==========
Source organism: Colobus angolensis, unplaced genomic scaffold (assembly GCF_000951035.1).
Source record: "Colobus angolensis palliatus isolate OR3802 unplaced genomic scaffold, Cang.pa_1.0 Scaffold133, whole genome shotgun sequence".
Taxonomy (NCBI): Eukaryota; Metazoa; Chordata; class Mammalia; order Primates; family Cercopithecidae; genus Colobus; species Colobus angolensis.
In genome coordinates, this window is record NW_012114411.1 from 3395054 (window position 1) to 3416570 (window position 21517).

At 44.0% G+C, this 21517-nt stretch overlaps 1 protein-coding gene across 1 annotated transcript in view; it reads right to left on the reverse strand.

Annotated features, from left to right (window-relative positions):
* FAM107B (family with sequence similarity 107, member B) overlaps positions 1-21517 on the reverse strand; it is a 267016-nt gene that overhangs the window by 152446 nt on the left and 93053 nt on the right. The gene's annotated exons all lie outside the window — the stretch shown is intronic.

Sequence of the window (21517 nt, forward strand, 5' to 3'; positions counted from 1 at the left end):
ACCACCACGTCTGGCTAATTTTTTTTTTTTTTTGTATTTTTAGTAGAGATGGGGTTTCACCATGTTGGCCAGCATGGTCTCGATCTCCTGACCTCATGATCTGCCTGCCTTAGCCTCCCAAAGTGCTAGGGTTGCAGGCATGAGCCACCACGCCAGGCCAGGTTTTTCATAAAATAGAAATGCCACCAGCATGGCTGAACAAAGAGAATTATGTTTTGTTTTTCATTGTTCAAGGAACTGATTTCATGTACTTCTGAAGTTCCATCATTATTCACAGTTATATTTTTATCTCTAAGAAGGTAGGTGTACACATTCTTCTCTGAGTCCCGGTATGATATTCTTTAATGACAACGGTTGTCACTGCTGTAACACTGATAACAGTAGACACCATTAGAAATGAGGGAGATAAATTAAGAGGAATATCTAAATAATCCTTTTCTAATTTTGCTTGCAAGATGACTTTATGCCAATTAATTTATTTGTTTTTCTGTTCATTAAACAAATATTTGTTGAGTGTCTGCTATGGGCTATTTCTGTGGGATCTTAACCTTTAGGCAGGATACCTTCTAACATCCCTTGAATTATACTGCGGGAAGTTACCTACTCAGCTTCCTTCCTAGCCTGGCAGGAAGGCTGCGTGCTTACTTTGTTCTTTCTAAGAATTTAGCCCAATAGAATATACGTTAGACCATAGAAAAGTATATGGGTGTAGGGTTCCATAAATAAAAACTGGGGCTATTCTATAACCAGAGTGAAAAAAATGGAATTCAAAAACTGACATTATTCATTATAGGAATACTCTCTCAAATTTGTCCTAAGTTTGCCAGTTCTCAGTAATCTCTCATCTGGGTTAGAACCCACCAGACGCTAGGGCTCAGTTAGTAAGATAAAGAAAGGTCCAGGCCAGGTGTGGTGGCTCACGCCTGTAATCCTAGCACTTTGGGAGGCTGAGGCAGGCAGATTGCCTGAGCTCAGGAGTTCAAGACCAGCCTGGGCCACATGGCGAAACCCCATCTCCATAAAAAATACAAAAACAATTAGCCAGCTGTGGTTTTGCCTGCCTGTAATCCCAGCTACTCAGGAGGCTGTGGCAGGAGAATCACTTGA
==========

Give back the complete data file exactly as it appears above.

Source organism: Colobus angolensis, unplaced genomic scaffold (assembly GCF_000951035.1).
Source record: "Colobus angolensis palliatus isolate OR3802 unplaced genomic scaffold, Cang.pa_1.0 Scaffold133, whole genome shotgun sequence".
Taxonomy (NCBI): Eukaryota; Metazoa; Chordata; class Mammalia; order Primates; family Cercopithecidae; genus Colobus; species Colobus angolensis.
In genome coordinates, this window is record NW_012114411.1 from 3395054 (window position 1) to 3416570 (window position 21517).

At 44.0% G+C, this 21517-nt stretch overlaps 1 protein-coding gene across 1 annotated transcript in view; it reads right to left on the reverse strand.

Annotated features, from left to right (window-relative positions):
* FAM107B (family with sequence similarity 107, member B) overlaps positions 1-21517 on the reverse strand; it is a 267016-nt gene that overhangs the window by 152446 nt on the left and 93053 nt on the right. The gene's annotated exons all lie outside the window — the stretch shown is intronic.

Sequence of the window (21517 nt, forward strand, 5' to 3'; positions counted from 1 at the left end):
ACCACCACGTCTGGCTAATTTTTTTTTTTTTTTGTATTTTTAGTAGAGATGGGGTTTCACCATGTTGGCCAGCATGGTCTCGATCTCCTGACCTCATGATCTGCCTGCCTTAGCCTCCCAAAGTGCTAGGGTTGCAGGCATGAGCCACCACGCCAGGCCAGGTTTTTCATAAAATAGAAATGCCACCAGCATGGCTGAACAAAGAGAATTATGTTTTGTTTTTCATTGTTCAAGGAACTGATTTCATGTACTTCTGAAGTTCCATCATTATTCACAGTTATATTTTTATCTCTAAGAAGGTAGGTGTACACATTCTTCTCTGAGTCCCGGTATGATATTCTTTAATGACAACGGTTGTCACTGCTGTAACACTGATAACAGTAGACACCATTAGAAATGAGGGAGATAAATTAAGAGGAATATCTAAATAATCCTTTTCTAATTTTGCTTGCAAGATGACTTTATGCCAATTAATTTATTTGTTTTTCTGTTCATTAAACAAATATTTGTTGAGTGTCTGCTATGGGCTATTTCTGTGGGATCTTAACCTTTAGGCAGGATACCTTCTAACATCCCTTGAATTATACTGCGGGAAGTTACCTACTCAGCTTCCTTCCTAGCCTGGCAGGAAGGCTGCGTGCTTACTTTGTTCTTTCTAAGAATTTAGCCCAATAGAATATACGTTAGACCATAGAAAAGTATATGGGTGTAGGGTTCCATAAATAAAAACTGGGGCTATTCTATAACCAGAGTGAAAAAAATGGAATTCAAAAACTGACATTATTCATTATAGGAATACTCTCTCAAATTTGTCCTAAGTTTGCCAGTTCTCAGTAATCTCTCATCTGGGTTAGAACCCACCAGACGCTAGGGCTCAGTTAGTAAGATAAAGAAAGGTCCAGGCCAGGTGTGGTGGCTCACGCCTGTAATCCTAGCACTTTGGGAGGCTGAGGCAGGCAGATTGCCTGAGCTCAGGAGTTCAAGACCAGCCTGGGCCACATGGCGAAACCCCATCTCCATAAAAAATACAAAAACAATTAGCCAGCTGTGGTTTTGCCTGCCTGTAATCCCAGCTACTCAGGAGGCTGTGGCAGGAGAATCACTTGA